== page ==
HMRC publish official stance on mutuality of obligation (MOO): is ignorance bliss for HMRC?

13 July 2018

It was established at the IR35 Forum meeting that people were concerned that MOO appeared to have been omitted from the Check of Employment Status for Tax (CEST) service. As a result, HM Revenue and Customs (“HMRC”) have published their long-awaited official paper on MOO (it was due in January 2018) which confirms that CEST does not explicitly look at MOO.

HMRC claim that the status tool determines whether a contract is, or will be, one of employment or self-employment and that it is assumed that a person using CEST will have already established that MOO exists as it is “necessary for a contract to exist”.

The IR35 Forum has widely communicated that the Forum members do not agree with HMRC’s stance with many citing it as; “not fit for purpose” and “ill-judged” whilst also accusing HMRC of having their “head[s] in the sand”.

HMRC’s view is that MOO exists where consideration is made, and a basic requirement of all contracts is consideration, i.e. work in exchange for pay, and therefore, MOO exists in all contracts. Other points made in the paper include;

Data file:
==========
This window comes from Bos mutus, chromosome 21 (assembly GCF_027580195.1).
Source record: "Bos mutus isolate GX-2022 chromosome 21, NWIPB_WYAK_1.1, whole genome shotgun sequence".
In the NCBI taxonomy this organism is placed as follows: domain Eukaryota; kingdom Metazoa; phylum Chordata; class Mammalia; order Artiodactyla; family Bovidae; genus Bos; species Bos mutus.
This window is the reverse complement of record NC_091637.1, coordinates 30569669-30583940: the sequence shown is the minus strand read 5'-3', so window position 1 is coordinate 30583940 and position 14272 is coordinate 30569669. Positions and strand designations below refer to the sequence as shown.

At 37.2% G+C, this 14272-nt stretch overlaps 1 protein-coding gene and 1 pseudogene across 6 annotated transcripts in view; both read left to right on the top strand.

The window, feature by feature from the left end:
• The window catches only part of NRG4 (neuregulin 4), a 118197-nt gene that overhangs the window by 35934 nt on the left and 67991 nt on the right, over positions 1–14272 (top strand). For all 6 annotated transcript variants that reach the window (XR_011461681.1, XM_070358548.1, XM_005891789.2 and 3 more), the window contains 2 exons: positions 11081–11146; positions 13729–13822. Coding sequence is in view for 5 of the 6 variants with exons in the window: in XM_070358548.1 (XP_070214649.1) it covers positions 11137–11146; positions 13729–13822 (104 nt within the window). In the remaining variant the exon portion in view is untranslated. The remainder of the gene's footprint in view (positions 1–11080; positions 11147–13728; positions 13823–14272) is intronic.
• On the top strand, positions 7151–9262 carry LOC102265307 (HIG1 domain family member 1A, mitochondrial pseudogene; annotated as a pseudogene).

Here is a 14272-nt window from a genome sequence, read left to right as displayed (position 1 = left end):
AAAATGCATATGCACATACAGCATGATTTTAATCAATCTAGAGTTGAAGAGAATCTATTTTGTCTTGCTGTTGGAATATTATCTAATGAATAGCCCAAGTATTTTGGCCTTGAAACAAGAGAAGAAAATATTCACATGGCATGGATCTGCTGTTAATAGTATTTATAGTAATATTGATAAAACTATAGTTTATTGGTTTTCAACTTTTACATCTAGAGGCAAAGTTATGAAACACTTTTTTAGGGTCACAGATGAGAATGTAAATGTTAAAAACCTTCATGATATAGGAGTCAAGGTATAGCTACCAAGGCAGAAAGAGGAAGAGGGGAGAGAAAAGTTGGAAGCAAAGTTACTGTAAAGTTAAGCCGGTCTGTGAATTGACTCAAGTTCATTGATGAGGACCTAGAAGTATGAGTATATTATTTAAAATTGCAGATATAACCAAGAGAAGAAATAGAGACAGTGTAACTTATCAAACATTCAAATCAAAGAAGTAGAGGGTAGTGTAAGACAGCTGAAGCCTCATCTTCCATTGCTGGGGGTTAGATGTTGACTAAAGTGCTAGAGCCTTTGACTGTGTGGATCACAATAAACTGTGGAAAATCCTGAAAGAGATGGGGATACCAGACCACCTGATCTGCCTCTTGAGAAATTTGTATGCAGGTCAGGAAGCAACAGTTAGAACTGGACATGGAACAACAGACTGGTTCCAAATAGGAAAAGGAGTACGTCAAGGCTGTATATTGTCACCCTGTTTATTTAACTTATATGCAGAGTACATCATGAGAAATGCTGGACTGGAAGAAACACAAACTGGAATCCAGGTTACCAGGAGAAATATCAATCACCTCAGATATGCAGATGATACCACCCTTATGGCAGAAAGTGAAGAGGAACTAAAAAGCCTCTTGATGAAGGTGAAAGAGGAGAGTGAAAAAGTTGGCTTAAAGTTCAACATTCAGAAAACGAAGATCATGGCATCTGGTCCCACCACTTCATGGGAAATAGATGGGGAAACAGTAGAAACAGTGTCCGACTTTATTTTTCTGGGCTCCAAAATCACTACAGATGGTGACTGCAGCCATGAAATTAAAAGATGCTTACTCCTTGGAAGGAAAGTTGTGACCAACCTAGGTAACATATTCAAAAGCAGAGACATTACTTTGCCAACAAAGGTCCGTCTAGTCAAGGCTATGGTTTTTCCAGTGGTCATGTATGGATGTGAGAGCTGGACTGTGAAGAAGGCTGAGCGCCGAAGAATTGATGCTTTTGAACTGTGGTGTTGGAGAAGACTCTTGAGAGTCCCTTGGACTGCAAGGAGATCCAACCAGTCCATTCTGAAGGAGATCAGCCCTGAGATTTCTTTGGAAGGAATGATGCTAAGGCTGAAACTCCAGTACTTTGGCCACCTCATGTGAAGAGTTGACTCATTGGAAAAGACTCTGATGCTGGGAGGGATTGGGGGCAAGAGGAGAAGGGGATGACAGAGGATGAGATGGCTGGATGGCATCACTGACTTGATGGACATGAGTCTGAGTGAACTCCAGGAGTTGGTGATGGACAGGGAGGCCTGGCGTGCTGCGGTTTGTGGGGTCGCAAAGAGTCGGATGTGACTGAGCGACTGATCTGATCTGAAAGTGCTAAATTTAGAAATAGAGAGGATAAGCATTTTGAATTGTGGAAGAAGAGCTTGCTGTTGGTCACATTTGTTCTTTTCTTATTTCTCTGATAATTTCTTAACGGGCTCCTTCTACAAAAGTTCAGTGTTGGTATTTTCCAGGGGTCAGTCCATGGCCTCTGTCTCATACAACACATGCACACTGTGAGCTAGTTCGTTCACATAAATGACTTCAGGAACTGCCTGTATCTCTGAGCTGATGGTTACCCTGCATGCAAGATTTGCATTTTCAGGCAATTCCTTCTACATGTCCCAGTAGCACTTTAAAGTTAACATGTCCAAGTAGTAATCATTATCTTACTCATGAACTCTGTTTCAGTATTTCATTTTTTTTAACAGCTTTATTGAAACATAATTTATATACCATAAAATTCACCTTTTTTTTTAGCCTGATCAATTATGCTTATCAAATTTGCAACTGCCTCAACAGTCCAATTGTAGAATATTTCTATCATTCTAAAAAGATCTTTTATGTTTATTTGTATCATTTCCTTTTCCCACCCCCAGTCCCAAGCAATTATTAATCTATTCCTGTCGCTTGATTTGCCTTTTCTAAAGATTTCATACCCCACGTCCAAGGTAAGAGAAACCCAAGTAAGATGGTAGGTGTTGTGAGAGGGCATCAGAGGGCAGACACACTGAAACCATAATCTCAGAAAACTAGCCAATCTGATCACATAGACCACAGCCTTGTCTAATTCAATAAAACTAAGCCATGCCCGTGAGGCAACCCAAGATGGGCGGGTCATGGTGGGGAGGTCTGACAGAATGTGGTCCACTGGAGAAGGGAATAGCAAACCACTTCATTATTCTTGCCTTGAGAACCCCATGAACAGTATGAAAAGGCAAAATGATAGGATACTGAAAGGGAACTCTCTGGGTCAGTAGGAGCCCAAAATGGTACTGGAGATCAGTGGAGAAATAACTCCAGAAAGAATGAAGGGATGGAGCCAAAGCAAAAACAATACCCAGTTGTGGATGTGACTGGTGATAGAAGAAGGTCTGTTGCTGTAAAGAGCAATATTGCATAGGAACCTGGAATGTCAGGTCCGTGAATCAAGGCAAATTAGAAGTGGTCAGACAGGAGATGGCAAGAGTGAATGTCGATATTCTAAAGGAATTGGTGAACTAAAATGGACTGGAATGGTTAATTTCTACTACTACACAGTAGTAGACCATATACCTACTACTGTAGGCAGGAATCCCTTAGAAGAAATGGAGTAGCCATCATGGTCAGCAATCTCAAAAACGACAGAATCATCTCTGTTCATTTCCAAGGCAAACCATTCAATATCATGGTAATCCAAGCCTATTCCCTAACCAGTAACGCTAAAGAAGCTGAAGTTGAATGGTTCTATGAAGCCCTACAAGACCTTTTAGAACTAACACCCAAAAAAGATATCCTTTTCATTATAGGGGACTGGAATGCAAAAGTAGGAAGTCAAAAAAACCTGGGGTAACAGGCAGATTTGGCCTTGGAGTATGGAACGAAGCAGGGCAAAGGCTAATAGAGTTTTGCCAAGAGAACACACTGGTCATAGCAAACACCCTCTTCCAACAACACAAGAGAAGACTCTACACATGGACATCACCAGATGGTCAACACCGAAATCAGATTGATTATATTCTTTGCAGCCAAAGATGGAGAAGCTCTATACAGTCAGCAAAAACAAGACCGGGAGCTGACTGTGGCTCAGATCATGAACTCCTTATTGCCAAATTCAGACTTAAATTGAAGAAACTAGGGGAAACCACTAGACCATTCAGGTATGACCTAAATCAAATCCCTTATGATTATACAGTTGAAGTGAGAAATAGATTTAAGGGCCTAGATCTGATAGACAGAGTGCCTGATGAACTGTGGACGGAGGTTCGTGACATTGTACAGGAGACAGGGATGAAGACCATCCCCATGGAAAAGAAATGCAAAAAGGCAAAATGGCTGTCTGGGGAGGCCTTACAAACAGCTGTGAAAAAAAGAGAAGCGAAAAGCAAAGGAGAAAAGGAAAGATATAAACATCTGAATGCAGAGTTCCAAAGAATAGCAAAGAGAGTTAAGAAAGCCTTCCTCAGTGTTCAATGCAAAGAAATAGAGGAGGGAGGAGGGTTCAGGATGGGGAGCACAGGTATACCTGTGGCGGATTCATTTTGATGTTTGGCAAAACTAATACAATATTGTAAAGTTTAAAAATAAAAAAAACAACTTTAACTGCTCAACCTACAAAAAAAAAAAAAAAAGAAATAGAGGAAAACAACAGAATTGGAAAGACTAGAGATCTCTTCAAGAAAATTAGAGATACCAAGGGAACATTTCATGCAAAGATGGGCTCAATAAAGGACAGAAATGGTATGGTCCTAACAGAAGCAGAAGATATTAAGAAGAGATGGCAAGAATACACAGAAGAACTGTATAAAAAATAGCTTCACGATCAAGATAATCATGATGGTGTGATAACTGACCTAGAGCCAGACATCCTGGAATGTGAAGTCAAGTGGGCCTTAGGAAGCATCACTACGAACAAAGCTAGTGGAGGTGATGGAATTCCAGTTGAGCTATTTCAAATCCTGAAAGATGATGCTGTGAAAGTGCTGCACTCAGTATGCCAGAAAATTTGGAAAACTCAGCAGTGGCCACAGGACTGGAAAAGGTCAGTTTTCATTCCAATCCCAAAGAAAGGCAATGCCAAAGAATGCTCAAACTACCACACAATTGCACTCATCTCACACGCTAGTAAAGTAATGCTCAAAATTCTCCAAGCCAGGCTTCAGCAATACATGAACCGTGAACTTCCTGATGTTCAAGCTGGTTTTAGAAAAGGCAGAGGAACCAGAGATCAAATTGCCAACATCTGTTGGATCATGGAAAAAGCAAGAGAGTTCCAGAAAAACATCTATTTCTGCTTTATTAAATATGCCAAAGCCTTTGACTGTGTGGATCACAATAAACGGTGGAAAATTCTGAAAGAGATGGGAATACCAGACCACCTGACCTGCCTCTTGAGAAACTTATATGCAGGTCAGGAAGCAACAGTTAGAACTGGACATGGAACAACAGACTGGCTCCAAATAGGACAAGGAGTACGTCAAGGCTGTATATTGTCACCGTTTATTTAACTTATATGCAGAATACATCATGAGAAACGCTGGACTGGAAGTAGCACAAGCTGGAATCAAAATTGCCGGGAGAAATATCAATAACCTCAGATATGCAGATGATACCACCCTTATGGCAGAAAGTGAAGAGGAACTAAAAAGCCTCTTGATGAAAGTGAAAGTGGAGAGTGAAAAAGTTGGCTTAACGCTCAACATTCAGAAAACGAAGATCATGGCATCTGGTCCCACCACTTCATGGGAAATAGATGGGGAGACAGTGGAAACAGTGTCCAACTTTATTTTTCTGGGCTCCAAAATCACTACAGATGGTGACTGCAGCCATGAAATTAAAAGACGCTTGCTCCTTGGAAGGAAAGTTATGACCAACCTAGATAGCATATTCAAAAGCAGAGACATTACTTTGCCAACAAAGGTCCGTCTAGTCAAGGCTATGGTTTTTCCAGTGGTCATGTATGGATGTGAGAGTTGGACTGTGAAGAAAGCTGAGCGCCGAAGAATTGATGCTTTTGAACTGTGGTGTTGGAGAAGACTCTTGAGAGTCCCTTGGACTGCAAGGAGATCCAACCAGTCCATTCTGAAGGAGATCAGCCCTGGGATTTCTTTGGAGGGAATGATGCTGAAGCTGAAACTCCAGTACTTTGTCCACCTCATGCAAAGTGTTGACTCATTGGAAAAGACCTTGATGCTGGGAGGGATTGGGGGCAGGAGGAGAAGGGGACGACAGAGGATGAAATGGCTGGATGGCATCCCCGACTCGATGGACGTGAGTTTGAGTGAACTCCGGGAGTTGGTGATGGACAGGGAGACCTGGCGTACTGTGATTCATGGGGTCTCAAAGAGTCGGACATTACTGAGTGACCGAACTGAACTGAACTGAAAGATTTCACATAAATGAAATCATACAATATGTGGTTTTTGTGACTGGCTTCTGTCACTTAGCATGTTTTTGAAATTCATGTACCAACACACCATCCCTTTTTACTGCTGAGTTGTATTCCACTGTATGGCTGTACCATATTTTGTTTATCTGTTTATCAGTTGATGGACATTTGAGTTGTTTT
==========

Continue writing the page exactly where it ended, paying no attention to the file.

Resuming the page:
• The provision to terminate contracts without notice doesn’t affect mutuality of obligation
  • Where work is provided and remuneration is paid, HMRC will assume that there is mutuality of obligation and that a contract exists
  • The fact that the duration of a contract may be uncertain does not bear any impact on MOO whilst the contract continues
  • Factors such as substitution and delegation should be considered when considering if a contract is consistent with an employment contract

This contradicts the general industry opinion which is that potentially, even where a contract does exist, the execution of that contract can demonstrate a lack of MOO.  This would apply where the engager had no obligation to offer work and the individual had no obligation to accept work offered.

Aspire Comment

HMRC’s opinion on MOO is a direct contradiction to that held by many and also contradicts the outcome of recent case law.  This suggests that employment status and IR35 is still in Government’s “too hard pile”. 

Despite losing several recent IR35 challenges at tribunal, it is evident that HMRC remain at odds with many on how to administer IR35 rules – a fact which is frightening considering the plans to implement the new rules in the private sector.

It’s clear that, without consideration of the key factor of MOO, the CEST tool has more than likely delivered inaccurate assessments to thousands of public sector contractors in the revenue’s favour.